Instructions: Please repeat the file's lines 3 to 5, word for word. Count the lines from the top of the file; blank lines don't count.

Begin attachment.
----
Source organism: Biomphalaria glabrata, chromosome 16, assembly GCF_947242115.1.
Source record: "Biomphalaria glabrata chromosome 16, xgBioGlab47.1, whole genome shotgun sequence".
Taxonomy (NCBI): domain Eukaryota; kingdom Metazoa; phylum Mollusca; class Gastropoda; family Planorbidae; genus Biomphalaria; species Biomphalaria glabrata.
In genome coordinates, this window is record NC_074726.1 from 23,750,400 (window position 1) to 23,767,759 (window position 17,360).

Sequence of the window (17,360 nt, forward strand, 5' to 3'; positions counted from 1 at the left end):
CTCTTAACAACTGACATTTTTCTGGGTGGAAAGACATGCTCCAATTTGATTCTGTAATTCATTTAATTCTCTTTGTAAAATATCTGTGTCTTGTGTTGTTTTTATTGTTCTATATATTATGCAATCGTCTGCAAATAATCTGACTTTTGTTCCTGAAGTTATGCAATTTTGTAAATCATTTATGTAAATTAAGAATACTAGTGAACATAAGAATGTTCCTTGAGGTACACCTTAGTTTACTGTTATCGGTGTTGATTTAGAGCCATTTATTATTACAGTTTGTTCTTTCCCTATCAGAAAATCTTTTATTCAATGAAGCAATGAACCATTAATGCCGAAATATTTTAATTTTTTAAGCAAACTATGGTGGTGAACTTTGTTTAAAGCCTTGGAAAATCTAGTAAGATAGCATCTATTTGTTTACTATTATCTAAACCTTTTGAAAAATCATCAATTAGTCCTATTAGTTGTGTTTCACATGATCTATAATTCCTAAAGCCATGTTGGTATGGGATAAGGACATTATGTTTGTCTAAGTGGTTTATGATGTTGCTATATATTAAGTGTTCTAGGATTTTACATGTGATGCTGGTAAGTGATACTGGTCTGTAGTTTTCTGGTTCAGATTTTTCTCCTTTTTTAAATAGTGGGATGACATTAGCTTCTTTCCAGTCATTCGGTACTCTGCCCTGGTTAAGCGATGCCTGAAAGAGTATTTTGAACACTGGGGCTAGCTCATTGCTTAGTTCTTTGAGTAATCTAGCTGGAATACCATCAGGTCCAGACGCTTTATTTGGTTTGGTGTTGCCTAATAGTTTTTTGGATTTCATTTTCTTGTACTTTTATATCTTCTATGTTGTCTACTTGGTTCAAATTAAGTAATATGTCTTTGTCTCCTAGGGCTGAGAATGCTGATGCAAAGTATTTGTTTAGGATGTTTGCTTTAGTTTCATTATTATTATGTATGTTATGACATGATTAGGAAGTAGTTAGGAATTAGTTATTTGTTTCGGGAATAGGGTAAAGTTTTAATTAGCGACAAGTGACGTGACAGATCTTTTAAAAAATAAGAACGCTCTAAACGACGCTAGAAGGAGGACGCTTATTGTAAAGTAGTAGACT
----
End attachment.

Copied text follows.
Taxonomy (NCBI): domain Eukaryota; kingdom Metazoa; phylum Mollusca; class Gastropoda; family Planorbidae; genus Biomphalaria; species Biomphalaria glabrata.
In genome coordinates, this window is record NC_074726.1 from 23,750,400 (window position 1) to 23,767,759 (window position 17,360).

Sequence of the window (17,360 nt, forward strand, 5' to 3'; positions counted from 1 at the left end):